How to take care of Neon tetras

Neon tetras are small tropical freshwater fish with bright red and electric blue colouration. They can be seen in virtually every tropical fish shop around the world and sell in their millions every year. Native to Peru, Colombia and Brazil these tiny fish reach a maximum size of just 3cm in length, making them suitable for smaller tropical aquariums. 

Neon tetras belong to the family Characidae, which includes Piranha and huge, walnut eating Pacu, but in general, tetras are small, peaceful shoaling species inhabiting rivers and streams in South America and Africa. Neon tetras inhabit small forest streams where their bright colours enable them to locate each other in the gloom as well as dazzling and confusing any would-be predators. They live in number in the wild and need to be kept in shoals of ten or more in the aquarium.

Tank set up

Neons can be kept in aquariums upwards of 40cm in length, and need a heater for warmth and a filter to break down their waste. Lighting can be subdued and their colours may even intensify in low light. Neon tetras don’t actually glow in the dark, but that iridescent blue colouration has highly reflective scales, further contrasting the deep red on the tail.

For a natural look fit a black background and decorate the tank with sand, leaves and wood. Plastic or live plants can be used but are not essential. Live plants do aid water quality however and can provide shade for Neons as well as providing somewhere to take cover and breed. Neon tetras are egg scatters, coming together to spawn but taking no extra care for their tiny eggs and fry. In nature eggs fall between roots and leaves and are sensitive to light, requiring dark for proper development. 

Although bred commercially, Neon tetras are not commonly bred in the home aquarium due to the fact that the eggs are so small, they get eaten by other fish, and are sensitive to light. A separate breeding tank could be set up especially for breeding, however. Females are slightly larger than males and their bellies swell with eggs.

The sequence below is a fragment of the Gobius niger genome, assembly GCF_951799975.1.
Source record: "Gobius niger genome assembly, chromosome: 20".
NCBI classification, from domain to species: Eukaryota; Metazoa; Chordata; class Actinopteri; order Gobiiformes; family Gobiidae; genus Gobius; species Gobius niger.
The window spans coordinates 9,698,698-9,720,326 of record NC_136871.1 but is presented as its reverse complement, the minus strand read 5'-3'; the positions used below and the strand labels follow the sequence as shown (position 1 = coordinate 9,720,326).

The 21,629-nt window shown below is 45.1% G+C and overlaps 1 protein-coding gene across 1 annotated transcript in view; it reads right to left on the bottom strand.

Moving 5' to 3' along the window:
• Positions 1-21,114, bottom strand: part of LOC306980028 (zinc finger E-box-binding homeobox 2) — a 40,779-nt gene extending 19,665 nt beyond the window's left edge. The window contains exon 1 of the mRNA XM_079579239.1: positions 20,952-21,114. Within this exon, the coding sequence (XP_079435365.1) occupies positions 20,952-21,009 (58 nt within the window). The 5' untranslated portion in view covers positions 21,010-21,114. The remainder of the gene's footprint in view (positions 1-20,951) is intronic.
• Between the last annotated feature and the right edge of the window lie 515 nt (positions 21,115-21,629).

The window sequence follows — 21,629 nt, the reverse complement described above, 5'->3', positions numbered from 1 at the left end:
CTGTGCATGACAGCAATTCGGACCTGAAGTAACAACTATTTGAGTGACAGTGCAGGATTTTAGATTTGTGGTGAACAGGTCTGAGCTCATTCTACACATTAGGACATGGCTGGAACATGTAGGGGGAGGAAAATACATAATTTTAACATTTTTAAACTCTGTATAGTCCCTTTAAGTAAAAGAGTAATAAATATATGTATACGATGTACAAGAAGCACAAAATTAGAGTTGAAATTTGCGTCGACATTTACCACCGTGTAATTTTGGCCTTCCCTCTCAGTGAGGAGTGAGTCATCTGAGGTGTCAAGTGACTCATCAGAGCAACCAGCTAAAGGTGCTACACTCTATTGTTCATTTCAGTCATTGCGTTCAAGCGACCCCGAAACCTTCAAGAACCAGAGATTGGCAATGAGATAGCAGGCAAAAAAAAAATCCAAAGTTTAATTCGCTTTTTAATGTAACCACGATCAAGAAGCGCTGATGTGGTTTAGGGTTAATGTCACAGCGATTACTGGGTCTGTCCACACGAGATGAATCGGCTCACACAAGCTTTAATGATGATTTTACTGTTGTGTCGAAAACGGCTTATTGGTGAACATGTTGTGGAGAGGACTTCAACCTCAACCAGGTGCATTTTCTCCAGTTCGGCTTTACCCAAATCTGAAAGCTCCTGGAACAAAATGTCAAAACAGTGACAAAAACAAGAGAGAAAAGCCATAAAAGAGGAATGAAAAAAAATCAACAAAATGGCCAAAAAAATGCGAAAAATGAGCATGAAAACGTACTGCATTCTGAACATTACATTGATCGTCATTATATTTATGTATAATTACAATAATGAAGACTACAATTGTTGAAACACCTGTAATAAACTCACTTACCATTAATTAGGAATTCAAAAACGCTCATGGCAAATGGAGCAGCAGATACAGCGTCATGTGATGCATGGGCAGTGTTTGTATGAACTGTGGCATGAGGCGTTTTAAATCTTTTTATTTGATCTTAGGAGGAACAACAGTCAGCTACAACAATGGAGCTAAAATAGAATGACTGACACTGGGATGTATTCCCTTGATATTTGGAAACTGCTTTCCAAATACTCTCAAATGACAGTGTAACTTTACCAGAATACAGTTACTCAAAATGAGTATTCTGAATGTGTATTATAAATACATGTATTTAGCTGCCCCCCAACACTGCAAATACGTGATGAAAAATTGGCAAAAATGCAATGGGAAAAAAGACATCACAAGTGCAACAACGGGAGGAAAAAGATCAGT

A pH of 6-7 and temperature of 24C is ideal. Neon tetras can tolerate slightly cooler water than their cousins the Cardinal tetras, and the two species can be told apart by the solid red colouration on Cardinal tetras and the cardinal’s slightly larger size. Cardinals prefer even warmer water at 28C, and a pH as low as 4, although a pH of around 6 is easier to maintain long term and more stable. Both belong to the Genus Paracheirodon, with Neons being Paracheirodon innesi and Cardinals Paracheirodon axelrodi.

There is a third neon species called the Green neon tetra, Paracheirodon simulans, which looks like a small combination of the two. Green neons need soft water and groups too and can be kept in much the same way. Then there are the line bred variants of the captive-bred Neon tetra including longfin, albino or golden, and Diamond. Black neon tetras are a different species, Hyphessobrycon herbertaxelrodi, but can be kept in the same way as Neon tetras, and are often kept alongside them in the same tank.

Tank mates

Neon tetras are a timid species which need similarly sized, peaceful tank mates. Corydoras are bottom-dwelling catfish which make perfect partners for tetras. Pencilfish, hatchetfish and dwarf cichlids like Apistogramma are suitable too and together make a South American themed biotope aquarium. Larger fish like Angelfish and Pictus catfish are known Neon tetra eaters, as are most fish of four inches or larger, which when the tiny Neons are added to the tank, just think they are live food.

Neons are sensitive to poor water quality and are not suitable for tanks of less than six weeks old, or any levels of ammonia and nitrite above zero. Poor water quality, the stress of fish trying to eat them and temperature shock can all result in Whitespot disease, so all the more reason to ensure that the tank is ready, and the fish are quarantined after purchase. 

Neons are easy to feed, accepting crumbled tropical fish flakes, micro granules and live or frozen Bloodworm, Brineshrimp, Daphnia and Black mosquito larvae. Feed little and often. Three feeds per day are not excessive and help these tiny fish with fast metabolisms maintain weight and growth.

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Jeremy Gay is an author and freelance aquatic specialist. A former editor of Practical Fishkeeping magazine, he offers a wealth of experience on all things aquarium and pond.


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